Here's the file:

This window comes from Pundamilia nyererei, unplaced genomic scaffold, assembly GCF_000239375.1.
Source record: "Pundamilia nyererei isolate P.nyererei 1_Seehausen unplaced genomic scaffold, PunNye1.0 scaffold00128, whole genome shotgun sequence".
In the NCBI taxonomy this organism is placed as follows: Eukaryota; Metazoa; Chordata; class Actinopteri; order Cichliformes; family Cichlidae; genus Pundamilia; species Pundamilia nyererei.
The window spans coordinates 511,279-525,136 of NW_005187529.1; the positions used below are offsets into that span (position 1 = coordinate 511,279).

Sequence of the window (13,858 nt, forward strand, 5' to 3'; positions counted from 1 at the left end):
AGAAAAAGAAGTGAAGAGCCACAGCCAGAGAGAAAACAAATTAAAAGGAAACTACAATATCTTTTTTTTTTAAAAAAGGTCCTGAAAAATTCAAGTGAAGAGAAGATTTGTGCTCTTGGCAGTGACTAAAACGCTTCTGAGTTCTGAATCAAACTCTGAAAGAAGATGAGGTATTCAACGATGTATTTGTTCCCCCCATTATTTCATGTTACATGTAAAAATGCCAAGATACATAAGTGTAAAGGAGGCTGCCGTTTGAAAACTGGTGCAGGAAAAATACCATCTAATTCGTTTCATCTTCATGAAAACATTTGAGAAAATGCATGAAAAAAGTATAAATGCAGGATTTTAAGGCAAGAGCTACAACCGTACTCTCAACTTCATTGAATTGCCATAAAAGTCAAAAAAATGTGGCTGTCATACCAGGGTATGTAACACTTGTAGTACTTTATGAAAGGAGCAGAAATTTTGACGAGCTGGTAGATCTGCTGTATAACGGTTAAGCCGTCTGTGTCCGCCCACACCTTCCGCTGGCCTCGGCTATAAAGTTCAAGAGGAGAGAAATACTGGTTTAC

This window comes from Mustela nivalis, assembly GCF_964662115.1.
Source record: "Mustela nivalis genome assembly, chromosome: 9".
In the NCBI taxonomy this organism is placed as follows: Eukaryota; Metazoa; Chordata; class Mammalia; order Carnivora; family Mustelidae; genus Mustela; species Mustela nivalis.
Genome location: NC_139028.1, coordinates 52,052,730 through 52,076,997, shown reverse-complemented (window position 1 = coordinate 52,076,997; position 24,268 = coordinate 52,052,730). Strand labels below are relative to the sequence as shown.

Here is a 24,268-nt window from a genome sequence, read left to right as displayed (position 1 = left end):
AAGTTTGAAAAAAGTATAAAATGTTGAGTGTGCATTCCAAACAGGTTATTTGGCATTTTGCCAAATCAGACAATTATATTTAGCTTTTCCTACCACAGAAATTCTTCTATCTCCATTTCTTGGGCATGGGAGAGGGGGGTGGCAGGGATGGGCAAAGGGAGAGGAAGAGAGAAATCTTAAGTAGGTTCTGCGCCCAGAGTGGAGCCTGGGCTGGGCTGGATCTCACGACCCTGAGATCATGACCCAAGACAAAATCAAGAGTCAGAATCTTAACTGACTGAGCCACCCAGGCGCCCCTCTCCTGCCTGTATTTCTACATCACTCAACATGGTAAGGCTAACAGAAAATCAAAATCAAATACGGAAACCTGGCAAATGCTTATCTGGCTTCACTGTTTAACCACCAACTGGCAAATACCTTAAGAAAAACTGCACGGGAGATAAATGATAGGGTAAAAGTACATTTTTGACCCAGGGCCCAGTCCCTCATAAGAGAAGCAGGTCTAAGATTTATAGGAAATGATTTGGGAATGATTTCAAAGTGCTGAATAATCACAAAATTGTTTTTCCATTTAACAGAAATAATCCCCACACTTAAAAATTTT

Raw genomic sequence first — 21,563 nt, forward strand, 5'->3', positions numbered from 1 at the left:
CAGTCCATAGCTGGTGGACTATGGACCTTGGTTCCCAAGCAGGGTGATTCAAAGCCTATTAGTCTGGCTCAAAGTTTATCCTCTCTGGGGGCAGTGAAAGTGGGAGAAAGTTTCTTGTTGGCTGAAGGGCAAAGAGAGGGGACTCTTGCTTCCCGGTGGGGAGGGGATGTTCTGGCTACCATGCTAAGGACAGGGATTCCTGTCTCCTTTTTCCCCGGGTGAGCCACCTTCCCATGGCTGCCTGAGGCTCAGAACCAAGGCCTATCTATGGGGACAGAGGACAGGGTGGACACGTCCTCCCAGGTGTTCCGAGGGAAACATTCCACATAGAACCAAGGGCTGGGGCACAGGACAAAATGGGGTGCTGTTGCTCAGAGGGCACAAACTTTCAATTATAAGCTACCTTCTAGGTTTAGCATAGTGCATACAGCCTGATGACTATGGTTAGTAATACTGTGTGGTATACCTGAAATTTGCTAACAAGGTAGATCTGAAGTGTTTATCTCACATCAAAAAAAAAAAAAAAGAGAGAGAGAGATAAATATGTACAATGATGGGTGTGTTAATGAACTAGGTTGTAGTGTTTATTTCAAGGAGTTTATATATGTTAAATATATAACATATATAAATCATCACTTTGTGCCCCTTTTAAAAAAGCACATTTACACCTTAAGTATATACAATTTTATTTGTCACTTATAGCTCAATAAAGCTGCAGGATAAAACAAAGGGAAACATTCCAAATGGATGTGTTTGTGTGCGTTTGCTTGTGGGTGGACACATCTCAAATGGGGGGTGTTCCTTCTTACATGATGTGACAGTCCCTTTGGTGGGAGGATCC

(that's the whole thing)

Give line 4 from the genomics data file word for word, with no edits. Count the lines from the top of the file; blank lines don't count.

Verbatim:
The window spans coordinates 511,279-525,136 of NW_005187529.1; the positions used below are offsets into that span (position 1 = coordinate 511,279).